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Gastroenterology. 2005 Jul;129(1):204-19.

Growth hormone reduces the severity of fibrosis associated with chronic intestinal inflammation.

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Department of Cell and Molecular Pathology, The Univesity of North Carolina at Chapel Hill, 27599-7545, USA.



Growth hormone (GH) is used to treat growth delay in children with Crohn's disease and in patients with short-bowel syndrome. GH can increase collagen accumulation in intestinal mesenchymal cells, raising concern that GH therapy could exacerbate fibrosis in patients with Crohn's disease. We tested if GH treatment altered inflammation or fibrosis during chronic, experimental granulomatous enterocolitis.


Ileum and cecum of Lewis rats were subserosally injected with peptidoglycan-polysaccharide (PG-APS) or control human serum albumin. At the onset of chronic PG-APS-induced inflammation, rats were administered recombinant human GH or vehicle for 14 days. Fibrosis and inflammation were quantified by gross gut disease scoring, histologic scoring, type I collagen, and cytokine expression in cecum. Abundance and localization of suppressor of cytokine signaling-3 (SOCS-3) messenger RNA and/or protein were determined in cecum. Effect of GH, cytokines, or PG-APS on SOCS-3 synthesis was measured in intestinal myofibroblasts. Myofibroblasts overexpressing SOCS-3 were used to test whether SOCS-3 inhibits collagen accumulation.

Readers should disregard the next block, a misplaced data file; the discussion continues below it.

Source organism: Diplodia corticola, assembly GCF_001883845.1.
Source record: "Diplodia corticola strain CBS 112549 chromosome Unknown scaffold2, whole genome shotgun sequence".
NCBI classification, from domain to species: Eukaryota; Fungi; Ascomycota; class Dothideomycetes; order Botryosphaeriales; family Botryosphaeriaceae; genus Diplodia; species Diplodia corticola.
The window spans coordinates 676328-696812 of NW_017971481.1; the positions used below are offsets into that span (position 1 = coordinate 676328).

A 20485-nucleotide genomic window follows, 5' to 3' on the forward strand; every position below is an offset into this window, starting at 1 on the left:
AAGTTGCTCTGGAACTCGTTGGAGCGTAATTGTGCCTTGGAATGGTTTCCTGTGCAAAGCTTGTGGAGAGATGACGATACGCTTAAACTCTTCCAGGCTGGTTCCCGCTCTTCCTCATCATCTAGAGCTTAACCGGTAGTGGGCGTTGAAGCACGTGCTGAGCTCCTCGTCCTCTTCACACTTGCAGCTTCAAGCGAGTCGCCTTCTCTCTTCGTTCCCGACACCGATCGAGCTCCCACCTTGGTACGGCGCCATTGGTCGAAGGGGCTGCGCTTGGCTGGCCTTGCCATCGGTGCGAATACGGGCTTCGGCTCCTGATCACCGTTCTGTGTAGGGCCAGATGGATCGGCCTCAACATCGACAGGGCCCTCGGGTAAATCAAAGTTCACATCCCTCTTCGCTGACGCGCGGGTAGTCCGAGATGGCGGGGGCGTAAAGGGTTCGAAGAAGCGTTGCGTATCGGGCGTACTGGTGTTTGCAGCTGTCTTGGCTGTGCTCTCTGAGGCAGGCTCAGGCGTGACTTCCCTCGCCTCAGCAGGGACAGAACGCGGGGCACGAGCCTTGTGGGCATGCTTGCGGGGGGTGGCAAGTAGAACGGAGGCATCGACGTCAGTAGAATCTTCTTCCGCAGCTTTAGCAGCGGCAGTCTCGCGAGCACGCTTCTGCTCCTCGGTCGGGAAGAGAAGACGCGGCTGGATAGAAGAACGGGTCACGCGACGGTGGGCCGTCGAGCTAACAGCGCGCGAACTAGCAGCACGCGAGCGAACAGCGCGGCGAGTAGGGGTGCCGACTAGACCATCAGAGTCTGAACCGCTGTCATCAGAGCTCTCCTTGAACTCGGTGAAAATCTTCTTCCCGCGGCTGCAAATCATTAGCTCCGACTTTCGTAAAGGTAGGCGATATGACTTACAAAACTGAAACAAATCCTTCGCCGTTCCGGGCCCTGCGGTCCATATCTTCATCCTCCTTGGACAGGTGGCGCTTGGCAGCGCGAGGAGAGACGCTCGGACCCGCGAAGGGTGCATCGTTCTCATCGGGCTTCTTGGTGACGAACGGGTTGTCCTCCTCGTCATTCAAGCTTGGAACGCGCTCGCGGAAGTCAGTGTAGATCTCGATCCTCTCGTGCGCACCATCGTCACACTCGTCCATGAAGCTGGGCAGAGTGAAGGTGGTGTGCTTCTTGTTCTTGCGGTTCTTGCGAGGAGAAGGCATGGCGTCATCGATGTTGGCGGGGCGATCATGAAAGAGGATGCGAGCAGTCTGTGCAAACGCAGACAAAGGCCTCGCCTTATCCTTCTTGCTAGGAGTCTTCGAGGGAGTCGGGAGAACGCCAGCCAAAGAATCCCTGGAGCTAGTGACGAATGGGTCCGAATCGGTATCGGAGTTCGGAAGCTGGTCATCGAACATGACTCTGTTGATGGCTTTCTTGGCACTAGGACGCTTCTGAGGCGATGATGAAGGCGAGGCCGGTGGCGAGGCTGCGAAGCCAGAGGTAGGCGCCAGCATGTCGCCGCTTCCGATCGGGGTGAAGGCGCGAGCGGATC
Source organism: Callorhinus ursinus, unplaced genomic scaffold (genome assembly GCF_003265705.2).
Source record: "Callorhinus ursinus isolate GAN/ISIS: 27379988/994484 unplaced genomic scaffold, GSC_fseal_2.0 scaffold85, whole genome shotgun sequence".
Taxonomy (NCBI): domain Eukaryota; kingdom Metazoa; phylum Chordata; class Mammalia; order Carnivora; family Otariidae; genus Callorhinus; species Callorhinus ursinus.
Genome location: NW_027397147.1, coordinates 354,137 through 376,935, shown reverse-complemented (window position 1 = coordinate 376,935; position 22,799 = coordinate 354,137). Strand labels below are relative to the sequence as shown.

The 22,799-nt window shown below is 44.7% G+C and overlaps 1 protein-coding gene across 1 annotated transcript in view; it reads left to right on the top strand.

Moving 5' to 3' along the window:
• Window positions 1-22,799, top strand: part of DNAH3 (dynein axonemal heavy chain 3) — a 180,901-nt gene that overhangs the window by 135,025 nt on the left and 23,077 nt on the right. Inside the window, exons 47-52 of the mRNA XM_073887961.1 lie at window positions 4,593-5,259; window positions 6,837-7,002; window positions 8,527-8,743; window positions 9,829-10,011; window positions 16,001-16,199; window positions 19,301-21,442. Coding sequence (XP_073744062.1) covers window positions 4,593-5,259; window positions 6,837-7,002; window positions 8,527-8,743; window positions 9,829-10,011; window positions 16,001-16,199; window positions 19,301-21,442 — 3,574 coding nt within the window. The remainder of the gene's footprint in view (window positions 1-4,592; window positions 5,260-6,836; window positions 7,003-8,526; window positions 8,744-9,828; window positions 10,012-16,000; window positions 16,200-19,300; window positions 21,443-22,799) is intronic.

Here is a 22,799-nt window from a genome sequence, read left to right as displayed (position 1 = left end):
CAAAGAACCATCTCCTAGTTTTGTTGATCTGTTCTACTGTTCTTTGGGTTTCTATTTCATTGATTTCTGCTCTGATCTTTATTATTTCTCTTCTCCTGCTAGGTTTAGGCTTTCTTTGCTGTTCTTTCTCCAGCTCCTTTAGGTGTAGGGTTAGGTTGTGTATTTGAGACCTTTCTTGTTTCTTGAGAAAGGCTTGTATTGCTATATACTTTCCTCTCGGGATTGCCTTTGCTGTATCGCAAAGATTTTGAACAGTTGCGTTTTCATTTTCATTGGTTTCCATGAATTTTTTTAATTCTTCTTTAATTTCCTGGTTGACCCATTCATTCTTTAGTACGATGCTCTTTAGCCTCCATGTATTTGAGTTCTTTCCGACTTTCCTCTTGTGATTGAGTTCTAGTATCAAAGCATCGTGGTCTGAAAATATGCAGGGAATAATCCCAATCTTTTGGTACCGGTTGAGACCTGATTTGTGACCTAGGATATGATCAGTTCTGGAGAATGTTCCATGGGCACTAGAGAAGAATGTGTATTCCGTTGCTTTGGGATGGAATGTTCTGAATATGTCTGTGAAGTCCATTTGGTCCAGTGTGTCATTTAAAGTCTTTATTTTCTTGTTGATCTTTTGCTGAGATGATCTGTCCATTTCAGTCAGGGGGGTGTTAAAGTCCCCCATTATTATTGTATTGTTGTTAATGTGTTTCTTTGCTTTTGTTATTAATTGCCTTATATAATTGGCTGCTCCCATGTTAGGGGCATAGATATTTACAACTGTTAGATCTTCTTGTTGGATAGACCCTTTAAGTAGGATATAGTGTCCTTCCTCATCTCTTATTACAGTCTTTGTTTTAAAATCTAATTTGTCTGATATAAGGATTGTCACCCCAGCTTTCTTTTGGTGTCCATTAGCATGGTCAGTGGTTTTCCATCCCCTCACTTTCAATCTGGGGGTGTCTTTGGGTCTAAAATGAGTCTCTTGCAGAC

In PG-APS-injected rats, GH modestly reduced gross adhesions and mesenteric contractions, cecal fibrosis score, and collagen expression, but had no effect on intestinal inflammation. GH increased SOCS-3 messenger RNA and protein abundance in PG-APS rats and SOCS-3 messenger RNA was localized to the periphery of granulomas. GH in combination with cytokines or PG-APS, but not alone, induced SOCS-3 synthesis in intestinal myofibroblasts. Myofibroblasts overexpressing SOCS-3 showed reduced cytokine-induced collagen accumulation.


GH modestly reduces intestinal fibrosis associated with chronic experimental enterocolitis and stimulates expression of antifibrogenic SOCS-3, suggesting that GH therapy in inflammatory bowel disease should not exacerbate fibrosis.

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